View Full Version : Need some reloading press questions answered
04-06-2007, 10:20 PM
Hi 5.7 lovers,
I was all set to buy a single stage press and get into reloading. But since I broke my handgun virginity with the 5.7 usg, that has not shifted to buying a progressive press.
need some info, I plan on reloading the 5.7 obviously, and the 223 Rem, 30/30 win, 338 winchester Mag, and........ eventualy the 45 colt, 454 casual and 460. (the S&W 460 will be ordered very shortly)
I am looking at the RCBS Pro 2000, and the Hornady LNL AP. (I am debating the dillon 550, but looks pricey for all the conversions needed)
I need your help. Please point me in the right direction.
Hunt Hard, Shoot Straight, Drink GOOD beer.
04-06-2007, 10:43 PM
I like the Hornady Lock N Load Progressive. It's very high quality (lots of recent improvements) and should do all the calibers you are looking for and it has a case feeder option. Its selling for $369 and Hornady offers 1000 bullets free with the purchase through the end of this year. Hornady has quality 5.7 dies too, but I haven't found the 5.7 shell plate yet. Take a look at Midway or Cabelas, they are selling out fast.
I ordered mine a couple days ago. I plan to use it mostly for .223 and 5.7 whenever I find a shell plate. I'm hoping that Hornady will have the shell plate out later this year.
Here's the link..
04-07-2007, 03:01 AM
The shell plate for the LnL progressive is a special order item, 30-45 days for delivery.
Beware though, as the LnL will not decap the 5.7x28mm brass. The shell plate does not allow that. Sizing and decapping must be done externally in a seperate machine.
If you don't believe me, call Hornady and they'll tell you the same thing. I have been communicating with the factory for several weeks on some custom parts. I ordered my shell plates last week. Of course I have 5 other single stage presses to do my decapping on anyway.. Decapping is a dirty job, its probably better that its done elsewhere. progressive machines are terribly finicky to begin with, without adding the priming compound residue to it. That stuff is terribly abrasive and the reason presses wear out too quickly.
I would recommend the Lee Classic Cast press for a single stage. Half the cost of the Rock Chucker, more leverage, primers fall out the bottom, and it stays really clean. I stopped using my Rock Chucker last week when I bought the Lee Classic Cast. IMHO, its the best single stage on the market, at any price.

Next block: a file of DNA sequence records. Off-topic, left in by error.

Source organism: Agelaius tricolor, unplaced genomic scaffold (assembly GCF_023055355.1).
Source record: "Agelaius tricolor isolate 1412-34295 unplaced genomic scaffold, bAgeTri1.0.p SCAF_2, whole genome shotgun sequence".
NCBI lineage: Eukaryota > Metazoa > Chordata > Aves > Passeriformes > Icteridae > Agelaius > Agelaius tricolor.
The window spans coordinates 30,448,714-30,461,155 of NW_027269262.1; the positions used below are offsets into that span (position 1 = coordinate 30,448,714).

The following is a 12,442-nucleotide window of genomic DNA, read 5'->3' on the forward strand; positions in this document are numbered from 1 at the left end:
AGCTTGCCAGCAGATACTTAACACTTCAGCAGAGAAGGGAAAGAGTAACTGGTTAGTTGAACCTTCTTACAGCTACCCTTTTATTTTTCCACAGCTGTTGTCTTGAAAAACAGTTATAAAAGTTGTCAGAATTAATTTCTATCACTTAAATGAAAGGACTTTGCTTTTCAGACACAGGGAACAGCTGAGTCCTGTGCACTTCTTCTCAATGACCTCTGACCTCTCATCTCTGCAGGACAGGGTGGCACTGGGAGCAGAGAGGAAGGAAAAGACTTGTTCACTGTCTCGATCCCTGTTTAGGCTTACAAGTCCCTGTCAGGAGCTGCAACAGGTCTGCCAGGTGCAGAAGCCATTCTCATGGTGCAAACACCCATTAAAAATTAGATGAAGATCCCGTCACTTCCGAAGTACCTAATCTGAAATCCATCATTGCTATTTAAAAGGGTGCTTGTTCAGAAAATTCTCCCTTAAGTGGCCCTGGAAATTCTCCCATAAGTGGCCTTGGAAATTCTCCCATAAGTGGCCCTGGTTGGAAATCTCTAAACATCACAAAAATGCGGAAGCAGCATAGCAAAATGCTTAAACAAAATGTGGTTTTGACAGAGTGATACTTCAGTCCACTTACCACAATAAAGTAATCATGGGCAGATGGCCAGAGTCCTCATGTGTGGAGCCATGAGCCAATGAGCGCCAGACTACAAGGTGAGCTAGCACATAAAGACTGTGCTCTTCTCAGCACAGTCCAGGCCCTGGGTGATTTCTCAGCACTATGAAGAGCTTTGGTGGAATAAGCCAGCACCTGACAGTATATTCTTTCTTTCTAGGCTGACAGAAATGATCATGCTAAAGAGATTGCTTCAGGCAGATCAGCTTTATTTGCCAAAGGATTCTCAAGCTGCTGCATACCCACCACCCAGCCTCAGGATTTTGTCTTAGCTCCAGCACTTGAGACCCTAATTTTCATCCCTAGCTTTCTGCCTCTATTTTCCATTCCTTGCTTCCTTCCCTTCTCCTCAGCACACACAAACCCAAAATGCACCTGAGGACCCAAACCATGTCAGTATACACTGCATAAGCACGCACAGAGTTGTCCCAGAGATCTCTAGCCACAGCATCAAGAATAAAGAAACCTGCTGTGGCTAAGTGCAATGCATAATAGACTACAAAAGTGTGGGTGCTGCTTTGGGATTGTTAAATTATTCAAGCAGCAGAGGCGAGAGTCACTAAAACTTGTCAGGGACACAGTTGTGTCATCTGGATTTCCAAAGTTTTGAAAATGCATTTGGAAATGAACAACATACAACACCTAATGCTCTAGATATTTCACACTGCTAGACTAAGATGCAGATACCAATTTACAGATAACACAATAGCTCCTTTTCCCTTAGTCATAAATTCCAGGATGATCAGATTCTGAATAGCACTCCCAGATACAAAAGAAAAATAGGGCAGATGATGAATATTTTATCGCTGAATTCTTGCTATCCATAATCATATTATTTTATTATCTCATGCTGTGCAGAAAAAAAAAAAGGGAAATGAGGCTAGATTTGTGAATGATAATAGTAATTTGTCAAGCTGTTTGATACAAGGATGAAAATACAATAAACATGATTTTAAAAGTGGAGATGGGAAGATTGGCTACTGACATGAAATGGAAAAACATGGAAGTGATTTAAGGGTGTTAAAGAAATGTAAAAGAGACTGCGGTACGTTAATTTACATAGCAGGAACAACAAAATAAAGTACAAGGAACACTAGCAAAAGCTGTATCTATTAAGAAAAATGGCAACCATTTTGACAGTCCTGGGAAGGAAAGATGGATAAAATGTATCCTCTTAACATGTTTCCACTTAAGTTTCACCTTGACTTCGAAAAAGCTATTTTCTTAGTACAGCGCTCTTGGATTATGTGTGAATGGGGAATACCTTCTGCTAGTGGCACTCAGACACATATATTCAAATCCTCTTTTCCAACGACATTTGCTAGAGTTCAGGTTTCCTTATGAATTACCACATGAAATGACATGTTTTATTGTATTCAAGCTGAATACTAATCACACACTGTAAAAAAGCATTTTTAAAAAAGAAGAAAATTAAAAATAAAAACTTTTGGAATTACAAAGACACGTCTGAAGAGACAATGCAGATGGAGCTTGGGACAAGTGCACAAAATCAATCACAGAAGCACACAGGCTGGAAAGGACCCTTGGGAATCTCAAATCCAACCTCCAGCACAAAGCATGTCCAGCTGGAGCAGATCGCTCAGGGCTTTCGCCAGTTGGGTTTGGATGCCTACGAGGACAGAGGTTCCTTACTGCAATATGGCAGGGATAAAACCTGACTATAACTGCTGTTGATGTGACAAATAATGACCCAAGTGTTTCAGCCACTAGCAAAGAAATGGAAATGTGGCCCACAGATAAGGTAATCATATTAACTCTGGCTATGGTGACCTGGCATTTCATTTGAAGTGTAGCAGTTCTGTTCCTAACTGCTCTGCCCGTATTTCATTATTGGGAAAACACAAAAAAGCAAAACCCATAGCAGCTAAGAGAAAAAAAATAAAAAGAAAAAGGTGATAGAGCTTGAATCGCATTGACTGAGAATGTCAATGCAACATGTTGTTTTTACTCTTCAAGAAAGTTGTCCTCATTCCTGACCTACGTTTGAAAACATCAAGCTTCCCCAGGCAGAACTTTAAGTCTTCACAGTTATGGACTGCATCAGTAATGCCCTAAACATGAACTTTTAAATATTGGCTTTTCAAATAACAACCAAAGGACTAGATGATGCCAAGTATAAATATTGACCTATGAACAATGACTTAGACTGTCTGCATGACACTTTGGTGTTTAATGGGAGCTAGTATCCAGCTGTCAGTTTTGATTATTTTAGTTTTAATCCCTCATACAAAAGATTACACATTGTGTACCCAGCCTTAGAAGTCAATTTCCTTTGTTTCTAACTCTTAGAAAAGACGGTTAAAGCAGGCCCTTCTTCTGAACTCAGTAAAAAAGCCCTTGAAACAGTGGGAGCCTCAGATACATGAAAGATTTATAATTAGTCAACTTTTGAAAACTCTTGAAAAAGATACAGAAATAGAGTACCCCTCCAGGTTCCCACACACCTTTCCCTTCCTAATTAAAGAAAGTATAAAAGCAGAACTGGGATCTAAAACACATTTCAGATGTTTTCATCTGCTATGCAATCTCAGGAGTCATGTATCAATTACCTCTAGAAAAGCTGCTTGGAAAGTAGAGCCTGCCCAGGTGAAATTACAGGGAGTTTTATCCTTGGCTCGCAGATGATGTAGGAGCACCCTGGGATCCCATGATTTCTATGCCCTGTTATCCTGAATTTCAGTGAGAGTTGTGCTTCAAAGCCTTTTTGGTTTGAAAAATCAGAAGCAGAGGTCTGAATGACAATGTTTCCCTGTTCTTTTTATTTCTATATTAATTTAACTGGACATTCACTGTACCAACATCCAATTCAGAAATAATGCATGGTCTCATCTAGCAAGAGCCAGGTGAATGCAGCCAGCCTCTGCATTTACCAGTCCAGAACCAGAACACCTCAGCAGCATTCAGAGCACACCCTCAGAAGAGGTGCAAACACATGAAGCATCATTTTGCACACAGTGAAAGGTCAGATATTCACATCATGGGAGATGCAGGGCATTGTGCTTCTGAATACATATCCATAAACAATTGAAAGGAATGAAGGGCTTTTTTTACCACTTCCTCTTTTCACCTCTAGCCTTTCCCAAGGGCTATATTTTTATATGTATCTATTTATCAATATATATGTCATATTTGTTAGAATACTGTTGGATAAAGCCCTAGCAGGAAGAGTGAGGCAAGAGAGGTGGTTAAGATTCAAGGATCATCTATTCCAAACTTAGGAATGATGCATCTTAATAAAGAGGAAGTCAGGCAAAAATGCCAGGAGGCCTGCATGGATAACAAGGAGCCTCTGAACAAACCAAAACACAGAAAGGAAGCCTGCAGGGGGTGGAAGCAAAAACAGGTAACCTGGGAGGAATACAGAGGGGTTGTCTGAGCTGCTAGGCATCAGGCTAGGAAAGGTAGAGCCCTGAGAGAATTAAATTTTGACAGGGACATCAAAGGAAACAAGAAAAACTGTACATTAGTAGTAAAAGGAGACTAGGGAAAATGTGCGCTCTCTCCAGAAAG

PM me if you need help in your reloading project :)
04-07-2007, 09:30 AM
I reload 5.7 with a couple Lee single stage presses right now, but for .223 I need something faster to crank out lots of rounds. Decaping 5.7 single stage is not a problem for me.
Let me know how the 5.7 shell plate works out when you receive it. I'll have to get my order in for one.
Thanks for the tips MO.
04-07-2007, 09:38 AM
I am debating the dillon 550
Dillion does not and will not make parts for their equipment for the 5.7x28 round.
04-09-2007, 05:36 PM
Dillon does not make a conversion kit for the 5.7, but Al Newel (I think I spelled his name correctly) does. I bought one of his conversions, and it works on my Dillon just fine. I load about 35 different cartridges on my Dillon. Dillon just like RCBS has a no nonesense warrenty. If you ever break something on your Dillon (RCBS as well) you call them up, and they will send the part for free. No questions. I wish all the products I bought, had this kind of support from the manufacture.
04-30-2007, 02:13 PM
On my 550, I figure about $140 minimum per caliber, plus $440 (approx.) for the press itself. A toolhead is $17, $40 for the caliber conversion (shell plate, holding pins, powder tube), $60 for dillon dies (non carbide), $15-20 for the holder for when you're using a different set, and a possible $70 for a seperate powder measurer to make the operation easier to swap.
I load 45acp and am workin on getting my 223 dies setup. It seems that rifle cartridges require a bit more pressure on the handle to operate than pistol rounds, but that may be due to my deprime/resize die being dirty (cases come out with a thin layer of black on them).
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